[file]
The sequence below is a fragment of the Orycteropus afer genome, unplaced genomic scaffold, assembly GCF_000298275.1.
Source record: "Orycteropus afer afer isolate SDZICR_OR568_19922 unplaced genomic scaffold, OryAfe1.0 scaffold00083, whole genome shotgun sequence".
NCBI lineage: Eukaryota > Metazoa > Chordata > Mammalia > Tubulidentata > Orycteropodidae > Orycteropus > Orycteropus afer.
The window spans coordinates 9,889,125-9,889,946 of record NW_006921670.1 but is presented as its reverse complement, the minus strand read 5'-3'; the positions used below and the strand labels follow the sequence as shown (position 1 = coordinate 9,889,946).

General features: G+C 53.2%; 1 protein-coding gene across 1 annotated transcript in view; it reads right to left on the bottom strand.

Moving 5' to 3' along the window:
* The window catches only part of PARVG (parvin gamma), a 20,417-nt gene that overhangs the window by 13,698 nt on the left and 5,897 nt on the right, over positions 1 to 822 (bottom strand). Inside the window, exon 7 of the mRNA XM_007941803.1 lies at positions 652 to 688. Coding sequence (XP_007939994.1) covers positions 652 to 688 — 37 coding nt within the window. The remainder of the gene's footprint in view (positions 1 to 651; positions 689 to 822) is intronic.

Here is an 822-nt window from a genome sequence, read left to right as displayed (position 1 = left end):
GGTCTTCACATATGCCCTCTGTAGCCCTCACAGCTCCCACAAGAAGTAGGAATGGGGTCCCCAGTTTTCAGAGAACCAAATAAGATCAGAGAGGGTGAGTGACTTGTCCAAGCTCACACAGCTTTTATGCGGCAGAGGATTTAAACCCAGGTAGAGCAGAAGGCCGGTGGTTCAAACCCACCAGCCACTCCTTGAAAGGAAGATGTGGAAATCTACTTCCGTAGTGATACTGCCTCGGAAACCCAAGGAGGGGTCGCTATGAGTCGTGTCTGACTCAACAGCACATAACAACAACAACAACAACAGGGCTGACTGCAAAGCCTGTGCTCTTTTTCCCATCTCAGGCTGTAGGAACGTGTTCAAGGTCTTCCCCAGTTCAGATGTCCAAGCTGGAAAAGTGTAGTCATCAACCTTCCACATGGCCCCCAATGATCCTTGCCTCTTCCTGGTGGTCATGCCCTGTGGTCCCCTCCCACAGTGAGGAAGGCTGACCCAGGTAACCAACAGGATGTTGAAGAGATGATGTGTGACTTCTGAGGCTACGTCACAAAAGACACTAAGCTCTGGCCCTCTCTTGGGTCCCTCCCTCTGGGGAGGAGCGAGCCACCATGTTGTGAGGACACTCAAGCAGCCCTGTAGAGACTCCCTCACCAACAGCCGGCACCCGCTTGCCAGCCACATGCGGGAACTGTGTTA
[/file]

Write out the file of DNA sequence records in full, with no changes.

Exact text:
The sequence below is a fragment of the Orycteropus afer genome, unplaced genomic scaffold, assembly GCF_000298275.1.
Source record: "Orycteropus afer afer isolate SDZICR_OR568_19922 unplaced genomic scaffold, OryAfe1.0 scaffold00083, whole genome shotgun sequence".
NCBI lineage: Eukaryota > Metazoa > Chordata > Mammalia > Tubulidentata > Orycteropodidae > Orycteropus > Orycteropus afer.
The window spans coordinates 9,889,125-9,889,946 of record NW_006921670.1 but is presented as its reverse complement, the minus strand read 5'-3'; the positions used below and the strand labels follow the sequence as shown (position 1 = coordinate 9,889,946).

General features: G+C 53.2%; 1 protein-coding gene across 1 annotated transcript in view; it reads right to left on the bottom strand.

Moving 5' to 3' along the window:
* The window catches only part of PARVG (parvin gamma), a 20,417-nt gene that overhangs the window by 13,698 nt on the left and 5,897 nt on the right, over positions 1 to 822 (bottom strand). Inside the window, exon 7 of the mRNA XM_007941803.1 lies at positions 652 to 688. Coding sequence (XP_007939994.1) covers positions 652 to 688 — 37 coding nt within the window. The remainder of the gene's footprint in view (positions 1 to 651; positions 689 to 822) is intronic.

Here is an 822-nt window from a genome sequence, read left to right as displayed (position 1 = left end):
GGTCTTCACATATGCCCTCTGTAGCCCTCACAGCTCCCACAAGAAGTAGGAATGGGGTCCCCAGTTTTCAGAGAACCAAATAAGATCAGAGAGGGTGAGTGACTTGTCCAAGCTCACACAGCTTTTATGCGGCAGAGGATTTAAACCCAGGTAGAGCAGAAGGCCGGTGGTTCAAACCCACCAGCCACTCCTTGAAAGGAAGATGTGGAAATCTACTTCCGTAGTGATACTGCCTCGGAAACCCAAGGAGGGGTCGCTATGAGTCGTGTCTGACTCAACAGCACATAACAACAACAACAACAACAGGGCTGACTGCAAAGCCTGTGCTCTTTTTCCCATCTCAGGCTGTAGGAACGTGTTCAAGGTCTTCCCCAGTTCAGATGTCCAAGCTGGAAAAGTGTAGTCATCAACCTTCCACATGGCCCCCAATGATCCTTGCCTCTTCCTGGTGGTCATGCCCTGTGGTCCCCTCCCACAGTGAGGAAGGCTGACCCAGGTAACCAACAGGATGTTGAAGAGATGATGTGTGACTTCTGAGGCTACGTCACAAAAGACACTAAGCTCTGGCCCTCTCTTGGGTCCCTCCCTCTGGGGAGGAGCGAGCCACCATGTTGTGAGGACACTCAAGCAGCCCTGTAGAGACTCCCTCACCAACAGCCGGCACCCGCTTGCCAGCCACATGCGGGAACTGTGTTA